You’ll do the same for the end of the second year and third year.

Another option, depending on the conditions of your funding, is to move that money back to your general pool. That, too, would need a journal.

(Please do not enter journals if you have no bookkeeping training. You need the underlying knowledge of double-entry to understand what is happening in any journal entry. If you would like to learn basic bookkeeping, there are lots of free courses out there, like this one from Open University, which I have not completed myself, but looks worthwhile.)

Another Example: Projects of less than one year

Instead of a project that spans multiple years, you may want to only run one for part of a year. You may want to try it just for 6 months. Or you may even run separate projects every 6 weeks, aligned with term time of your local school.

For example, you might want to try:

  • 6 months of focused effort on podcast guesting, and then
  • 6 months of focused effort on podcast paid advertising

and then compare the two.

Or, you might run an after-school activity club, and want to try:

  • 6 weeks of singing
  • 6 weeks of dancing
  • 6 weeks of art
  • 6 weeks of forest school

and then compare your profit for each.

(I don’t actually recommend this second example, because in that market it takes time to build your reputation and following. It may be a healthier business decision to create it as a mixed activity club, mixing up what’s done on different days, and then listening to the students to see what they prefer.)


Creating the project in your software

This is much more straightforward than the example above: you simply create one project and, to help Future You, note the dates in it.

For example:

6 months of podcast guesting + 6 months of podcast paid advertising could become these two projects:three dancers

  • Guesting Mar-Aug 2024
  • Podcast Ads Sep 2024 – Feb 2025

Or, 6 weeks of singing, then dancing, then art, then forest school could become:

  • Singing 2024-2025 Term1
  • Dancing 2024-2025 Term2
  • Art 2024-2025 Term3
  • Forest 2024-2025 Term4


As before, simply assign relevant income and expenses to the correct project, regardless of when they happen.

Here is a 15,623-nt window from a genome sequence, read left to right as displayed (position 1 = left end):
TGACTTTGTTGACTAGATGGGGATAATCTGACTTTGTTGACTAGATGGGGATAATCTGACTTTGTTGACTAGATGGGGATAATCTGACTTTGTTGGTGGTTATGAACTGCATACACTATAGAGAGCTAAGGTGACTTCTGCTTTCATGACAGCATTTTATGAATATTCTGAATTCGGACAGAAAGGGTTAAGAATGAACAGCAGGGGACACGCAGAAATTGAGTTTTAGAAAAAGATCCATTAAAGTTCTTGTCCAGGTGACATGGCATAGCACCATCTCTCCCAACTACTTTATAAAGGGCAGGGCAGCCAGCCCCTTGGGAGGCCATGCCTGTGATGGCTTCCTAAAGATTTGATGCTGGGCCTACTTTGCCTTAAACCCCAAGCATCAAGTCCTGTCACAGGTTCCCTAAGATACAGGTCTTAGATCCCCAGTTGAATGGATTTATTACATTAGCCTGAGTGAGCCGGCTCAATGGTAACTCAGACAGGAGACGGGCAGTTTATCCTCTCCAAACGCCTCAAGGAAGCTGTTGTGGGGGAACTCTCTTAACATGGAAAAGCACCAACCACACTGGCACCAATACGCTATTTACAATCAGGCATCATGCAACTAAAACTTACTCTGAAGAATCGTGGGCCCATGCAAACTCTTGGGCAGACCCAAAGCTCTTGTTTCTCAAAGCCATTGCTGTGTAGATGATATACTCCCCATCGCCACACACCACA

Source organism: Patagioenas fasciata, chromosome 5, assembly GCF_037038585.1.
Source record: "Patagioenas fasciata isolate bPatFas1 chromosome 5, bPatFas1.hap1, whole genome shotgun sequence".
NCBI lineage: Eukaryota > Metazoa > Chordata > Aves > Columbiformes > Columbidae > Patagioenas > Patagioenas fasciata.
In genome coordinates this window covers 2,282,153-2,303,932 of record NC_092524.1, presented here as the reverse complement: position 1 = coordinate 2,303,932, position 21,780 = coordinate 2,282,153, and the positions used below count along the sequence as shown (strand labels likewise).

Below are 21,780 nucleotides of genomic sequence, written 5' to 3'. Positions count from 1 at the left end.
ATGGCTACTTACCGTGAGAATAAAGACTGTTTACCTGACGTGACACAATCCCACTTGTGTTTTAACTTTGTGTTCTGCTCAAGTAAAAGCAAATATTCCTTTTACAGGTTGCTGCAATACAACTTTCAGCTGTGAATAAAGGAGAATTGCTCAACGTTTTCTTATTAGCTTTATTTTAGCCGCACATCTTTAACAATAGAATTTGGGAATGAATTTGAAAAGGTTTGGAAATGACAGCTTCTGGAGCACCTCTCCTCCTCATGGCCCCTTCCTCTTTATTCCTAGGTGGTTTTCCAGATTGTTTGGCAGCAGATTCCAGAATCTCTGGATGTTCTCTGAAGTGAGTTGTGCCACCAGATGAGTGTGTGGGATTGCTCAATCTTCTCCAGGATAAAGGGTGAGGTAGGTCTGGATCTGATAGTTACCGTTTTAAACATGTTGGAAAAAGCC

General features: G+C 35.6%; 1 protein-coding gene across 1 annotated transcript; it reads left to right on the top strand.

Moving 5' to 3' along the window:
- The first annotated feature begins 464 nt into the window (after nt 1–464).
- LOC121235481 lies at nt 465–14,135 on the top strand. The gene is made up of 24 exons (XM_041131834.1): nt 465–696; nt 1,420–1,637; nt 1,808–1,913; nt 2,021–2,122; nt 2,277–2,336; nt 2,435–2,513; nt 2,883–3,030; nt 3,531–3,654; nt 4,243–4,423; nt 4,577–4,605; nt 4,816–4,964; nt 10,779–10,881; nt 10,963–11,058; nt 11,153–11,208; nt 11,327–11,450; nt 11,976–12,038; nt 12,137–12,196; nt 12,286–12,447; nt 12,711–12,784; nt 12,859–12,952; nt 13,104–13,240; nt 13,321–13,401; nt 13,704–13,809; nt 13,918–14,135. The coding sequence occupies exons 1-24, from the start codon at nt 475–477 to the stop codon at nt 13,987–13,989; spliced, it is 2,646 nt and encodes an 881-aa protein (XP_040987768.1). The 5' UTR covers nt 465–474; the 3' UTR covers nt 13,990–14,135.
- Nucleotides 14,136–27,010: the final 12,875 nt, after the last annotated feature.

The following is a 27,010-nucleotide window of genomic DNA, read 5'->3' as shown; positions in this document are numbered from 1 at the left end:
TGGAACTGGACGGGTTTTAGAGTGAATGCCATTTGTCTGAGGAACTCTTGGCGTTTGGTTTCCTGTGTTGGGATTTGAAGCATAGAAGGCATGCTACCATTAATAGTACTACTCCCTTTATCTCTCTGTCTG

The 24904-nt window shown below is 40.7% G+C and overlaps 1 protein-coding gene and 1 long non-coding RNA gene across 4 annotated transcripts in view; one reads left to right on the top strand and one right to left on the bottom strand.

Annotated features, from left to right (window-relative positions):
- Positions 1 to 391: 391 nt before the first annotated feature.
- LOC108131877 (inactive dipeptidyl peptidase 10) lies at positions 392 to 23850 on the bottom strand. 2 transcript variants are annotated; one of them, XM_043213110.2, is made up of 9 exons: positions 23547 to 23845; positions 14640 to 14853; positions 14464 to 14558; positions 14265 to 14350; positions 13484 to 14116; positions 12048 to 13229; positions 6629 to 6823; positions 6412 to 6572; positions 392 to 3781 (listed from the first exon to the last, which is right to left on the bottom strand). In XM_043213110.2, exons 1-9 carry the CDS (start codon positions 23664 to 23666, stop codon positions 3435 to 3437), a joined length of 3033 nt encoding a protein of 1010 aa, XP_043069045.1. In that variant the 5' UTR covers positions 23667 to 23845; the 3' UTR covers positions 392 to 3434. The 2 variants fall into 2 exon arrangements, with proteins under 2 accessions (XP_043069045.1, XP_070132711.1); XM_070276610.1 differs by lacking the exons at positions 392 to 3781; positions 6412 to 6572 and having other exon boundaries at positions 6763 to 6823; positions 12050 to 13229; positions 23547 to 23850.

When running your reports, use All Dates or make sure to include all the dates there is anything about these projects. Set it up once and save it as a custom report.

Then you’ll be able to see how each short project has done and compare it against the others.

What Next?

In the next post in this series, we’ll look at allocating parts of expenses to a project. This can apply to projects run by both businesses and charities.

Perhaps your project takes 50% of the time of one employee: you’ll need to make sure that half their wages, NICs, pension, etc – everything you pay to have that employee – is allocated to that project. You’ll also need to consider your overheads. We’ll look at this next time.

Hi, I’m Sara-Jayne Slocombe of Amethyst Raccoon. I help your small business thrive using the power of your numbers, empowering you so that you have the confidence and knowledge to run your business profitably and achieve the goals you’re after.

I am a UK-based  Business Insights Consultant, which means I look at your data and turn it into information and insights. I separate the noise from the signal and translate it all into actions that you can actually take in your business.

I also facilitate the Power Pod Roundtable, which is a business discussion group, and the AIM HIGH Mastermind, which is a small group of business owners who want to move their businesses forward.

If you loved this blog, be sure to sign up to my newsletter for more insights:

Sara-Jayne Slocombe